Protein is one of the building blocks of life, helping the systems of the human body to make and repair everything from hair to hormones. Quite simply it is essential to life. However if we don't start to rethink how we consume protein, we could face financial, social and environmental crisis.
What's the problem with protein?
The problem with protein lies primarily in how we produce it. At present most of the protein we eat comes in the form of meat. And approximately 70% of the world's meat is produced in factory farms - rising to 99% in the US. Yet factory farms are increasingly linked to a range of serious social and environmental consequences, from pollution to pandemics.
For example, livestock production is responsible for 14.5% of all man-made greenhouse gas emissions, which is more than the transport sector. In the wake of the Paris Agreement, policy makers must review national emissions by sector. And livestock production is one sector set for increased scrutiny. Some countries are already beginning to take action, Denmark for example is considering a meat tax to curb meat consumption, and China's health agency has urged citizens to reduce meat consumption by 50%.
Beyond emissions, animal agriculture is the number one reason for deforestation in the Amazon and one of the biggest users of water and land in the world.
Factory farming is also being connected to major public health risks. For example, intensive farming is the biggest global consumer of antibiotics and academic research has established that the overuse of antibiotics in livestock is helping the development of antimicrobial-resistant bacteria or 'superbugs'. It is estimated that these superbugs are already responsible for a 23,000 deaths and more than two million cases of antibiotic resistant infections every year In the US alone. They also cost the healthcare system an excess US$20bn in costs every year. By 2050 it is estimated that antibiotic resistance could cost the world $100 trillion in lost output.
Simply put, our over-reliance on meat for our protein is putting an enormous strain on the world's resources, causing unsustainable environmental damage and threatening our long-term health. And with the global population set to hit 10 billion by 2050, rethinking how we feed ourselves is becoming an urgent sustainability priority.
That is why this month Boston Common joined a $1.25 trillion coalition of 39 other investors to take action by calling on sixteen of the world's largest multinational food companies to identify their plans to respond to our over reliance on meat as a source of protein. These include companies such as Costco, Kraft Heinz, Nestlé, Unilever, Tesco, Walmart and General Mills. The coalition is encouraging the companies to set strategies to diversify into plant-based sources of protein. The coalition is brought together by the Farm Animal Risk and Return (FAIRR) initiative and NGO ShareAction.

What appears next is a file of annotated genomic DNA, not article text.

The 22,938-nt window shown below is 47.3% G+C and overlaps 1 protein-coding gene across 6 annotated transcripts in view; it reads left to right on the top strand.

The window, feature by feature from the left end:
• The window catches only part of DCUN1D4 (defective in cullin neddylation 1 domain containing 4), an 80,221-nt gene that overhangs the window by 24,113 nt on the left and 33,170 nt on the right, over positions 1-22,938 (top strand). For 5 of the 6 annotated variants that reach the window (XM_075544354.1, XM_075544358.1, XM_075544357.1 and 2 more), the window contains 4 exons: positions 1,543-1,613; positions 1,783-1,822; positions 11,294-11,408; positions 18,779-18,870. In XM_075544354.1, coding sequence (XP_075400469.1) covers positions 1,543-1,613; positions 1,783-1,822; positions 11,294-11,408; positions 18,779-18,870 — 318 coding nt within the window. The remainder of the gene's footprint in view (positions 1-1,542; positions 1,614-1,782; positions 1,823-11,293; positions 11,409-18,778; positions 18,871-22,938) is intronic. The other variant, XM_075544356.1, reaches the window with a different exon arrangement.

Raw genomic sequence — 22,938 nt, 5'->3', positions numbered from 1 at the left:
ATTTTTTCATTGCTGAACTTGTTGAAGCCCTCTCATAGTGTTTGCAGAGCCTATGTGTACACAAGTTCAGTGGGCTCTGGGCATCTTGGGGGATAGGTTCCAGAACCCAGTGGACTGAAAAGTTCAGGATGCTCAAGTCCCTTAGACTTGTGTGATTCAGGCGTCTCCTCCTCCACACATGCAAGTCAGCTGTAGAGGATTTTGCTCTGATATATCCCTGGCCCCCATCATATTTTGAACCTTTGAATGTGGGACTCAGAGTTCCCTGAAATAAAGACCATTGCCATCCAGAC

Specifically, the coalition is asking food manufacturers to focus on product reformulation and increase research and development for plant-based proteins. It also asks major retailers to use preferential product positioning, in-store samples and advertising to increase consumer awareness of plant-based proteins.
Perhaps one of the most exciting answers to our protein production problem lies in the food-technology sector. Recent advances mean that companies are now able to produce 'meatless' meat (using plant-proteins to mimic the texture and flavour of meat) and clean (lab-grown) meat, with fewer negative environmental and social consequences of traditional meat.
Memphis Meats for example is working to produce its lab-grown meat balls at scale and affordably, Beyond Meat has recently released a plant-protein burger that not only looks and tastes like meat and but even bleeds, and New Wave Foods is set to supply shrimp made entirely from algae to Google campuses around the world. The meat substitutes sector is forecast 8.4% year-on-year growth for the next five years.
However, despite these exciting innovations and the impressive growth forecasts, the sector remains relatively small. And if we are going to feed 10 billion people by 2050 and stay within the 2-degree limit set by the Paris Agreement, then we need investors and food companies to stay ahead of the curve and help bring innovations to scale.
The information in this document should not be considered a recommendation to buy or sell any security.